Johnathan Wade’s 10 tips for entrepreneurs and employees
With January out if the way, many of us are thinking about what we want from 2013 and how we can improve our careers. If you’re planning on making changes to your job, especially when faced with barriers, Johnathan Wade’s tips are sure to set you on the right path.
When thinking about the world of business, I tend to mull over with my own experiences as a disabled employee and entrepreneur, as well as pooling on the words of wisdom from great minds such as Richard Branson. After 25 years of senior management in some of the country’s most challenging health and social care environments, and being the creator of several successful companies, I am keen to pass my knowledge on to the next generation.
As such, I do a lot of work with universities, and have two main items on my agenda: to support students with disabilities, so they can get the most out their experience at university, and also to prepare them for employment. It’s unbelievable how energised they can be, and in every group there are one or two rough diamonds that you can see will create global companies if mentored, guided, supported and fashioned into brilliant gems of commerce.
When lecturing, I tend to base the first talks on key messages – top tips if you will – and this is where I have drawn the following from. All these 10 tips are based on the experiences I have had, and those of the people I admire, all important in business, disabled or not.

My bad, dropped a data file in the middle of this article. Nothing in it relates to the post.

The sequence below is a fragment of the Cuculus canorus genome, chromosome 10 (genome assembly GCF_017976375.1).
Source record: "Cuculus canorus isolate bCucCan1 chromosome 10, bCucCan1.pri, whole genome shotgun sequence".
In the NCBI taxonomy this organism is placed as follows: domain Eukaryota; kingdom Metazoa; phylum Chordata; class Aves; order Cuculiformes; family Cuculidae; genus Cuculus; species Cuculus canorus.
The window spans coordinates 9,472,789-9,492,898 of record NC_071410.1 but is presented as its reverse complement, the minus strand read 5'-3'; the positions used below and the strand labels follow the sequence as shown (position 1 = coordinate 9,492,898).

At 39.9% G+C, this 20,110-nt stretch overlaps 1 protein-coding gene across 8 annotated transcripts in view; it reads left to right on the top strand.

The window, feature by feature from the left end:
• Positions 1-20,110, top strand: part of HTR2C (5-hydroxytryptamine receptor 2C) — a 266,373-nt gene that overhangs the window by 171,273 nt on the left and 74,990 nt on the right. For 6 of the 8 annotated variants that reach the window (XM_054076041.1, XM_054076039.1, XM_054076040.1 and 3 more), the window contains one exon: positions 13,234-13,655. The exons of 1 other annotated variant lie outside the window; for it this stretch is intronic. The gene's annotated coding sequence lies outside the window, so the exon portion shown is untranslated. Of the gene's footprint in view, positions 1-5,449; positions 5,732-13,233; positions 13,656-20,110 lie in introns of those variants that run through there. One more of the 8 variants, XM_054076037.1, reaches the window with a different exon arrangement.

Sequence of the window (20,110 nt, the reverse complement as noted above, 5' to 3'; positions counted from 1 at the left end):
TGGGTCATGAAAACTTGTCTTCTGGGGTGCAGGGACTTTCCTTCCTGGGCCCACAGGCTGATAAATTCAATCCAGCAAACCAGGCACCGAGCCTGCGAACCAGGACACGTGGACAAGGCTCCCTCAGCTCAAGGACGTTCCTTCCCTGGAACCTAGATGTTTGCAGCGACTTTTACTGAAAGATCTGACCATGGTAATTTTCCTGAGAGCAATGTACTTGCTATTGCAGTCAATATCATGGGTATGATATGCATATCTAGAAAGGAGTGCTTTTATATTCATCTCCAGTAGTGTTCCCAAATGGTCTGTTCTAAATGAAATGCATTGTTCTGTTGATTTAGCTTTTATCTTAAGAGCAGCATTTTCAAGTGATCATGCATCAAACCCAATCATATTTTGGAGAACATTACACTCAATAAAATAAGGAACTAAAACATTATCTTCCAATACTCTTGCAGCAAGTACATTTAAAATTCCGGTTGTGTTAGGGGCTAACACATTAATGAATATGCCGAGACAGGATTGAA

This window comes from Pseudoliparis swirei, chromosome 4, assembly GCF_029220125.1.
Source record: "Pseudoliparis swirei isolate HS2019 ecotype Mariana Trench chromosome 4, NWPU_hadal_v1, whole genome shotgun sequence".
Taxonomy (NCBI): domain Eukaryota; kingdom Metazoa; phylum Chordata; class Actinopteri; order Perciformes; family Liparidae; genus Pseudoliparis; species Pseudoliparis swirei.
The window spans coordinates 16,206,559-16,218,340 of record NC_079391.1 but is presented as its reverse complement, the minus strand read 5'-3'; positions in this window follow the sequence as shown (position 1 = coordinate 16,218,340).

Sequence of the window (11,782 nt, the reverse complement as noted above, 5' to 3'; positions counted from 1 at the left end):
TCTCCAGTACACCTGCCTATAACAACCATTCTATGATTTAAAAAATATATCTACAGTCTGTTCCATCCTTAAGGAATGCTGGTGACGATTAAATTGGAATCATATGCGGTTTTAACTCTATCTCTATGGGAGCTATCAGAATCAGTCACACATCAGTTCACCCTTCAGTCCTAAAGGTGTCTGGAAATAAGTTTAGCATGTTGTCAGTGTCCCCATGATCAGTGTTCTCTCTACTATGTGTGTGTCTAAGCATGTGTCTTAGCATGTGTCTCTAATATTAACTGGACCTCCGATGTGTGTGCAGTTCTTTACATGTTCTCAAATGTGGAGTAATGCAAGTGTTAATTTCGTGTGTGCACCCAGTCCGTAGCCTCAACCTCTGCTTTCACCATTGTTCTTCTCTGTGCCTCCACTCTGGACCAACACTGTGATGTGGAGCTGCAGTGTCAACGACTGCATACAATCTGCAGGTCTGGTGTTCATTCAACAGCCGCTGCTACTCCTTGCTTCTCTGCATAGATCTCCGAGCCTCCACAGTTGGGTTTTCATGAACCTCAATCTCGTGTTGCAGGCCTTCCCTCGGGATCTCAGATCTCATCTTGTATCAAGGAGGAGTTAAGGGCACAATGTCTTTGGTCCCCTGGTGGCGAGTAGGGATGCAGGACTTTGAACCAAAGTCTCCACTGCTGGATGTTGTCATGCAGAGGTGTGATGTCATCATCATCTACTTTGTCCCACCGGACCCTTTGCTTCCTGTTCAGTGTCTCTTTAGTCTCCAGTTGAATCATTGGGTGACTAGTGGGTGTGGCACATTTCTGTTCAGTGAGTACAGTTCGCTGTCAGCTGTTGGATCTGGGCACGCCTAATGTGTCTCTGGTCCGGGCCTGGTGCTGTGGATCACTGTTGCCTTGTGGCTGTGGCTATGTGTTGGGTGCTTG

1. Make it clear what your needs are
If you have a disability, make it clear what equipment you need, what services you need and what these provisions and resources can help resolve. All too often people with a disability are trying to do a job, whether employee or employer, without communicating what they need support with. But your colleagues and those around you can’t read your mind, so be open and you will be impressed with how they rally round to help create an environment that lives the social model of disability.
Then, engage with the statutory services, such as Access to Work, who can supply equipment and support workers to ensure you can do your job and build your business. Be open, be honest, engage with those around you, and engage with Access to Work. Stick stubbornness and stupidity of doing it alone in a, tightly shut and double locked, draw.
2. Don’t be afraid of making mistakes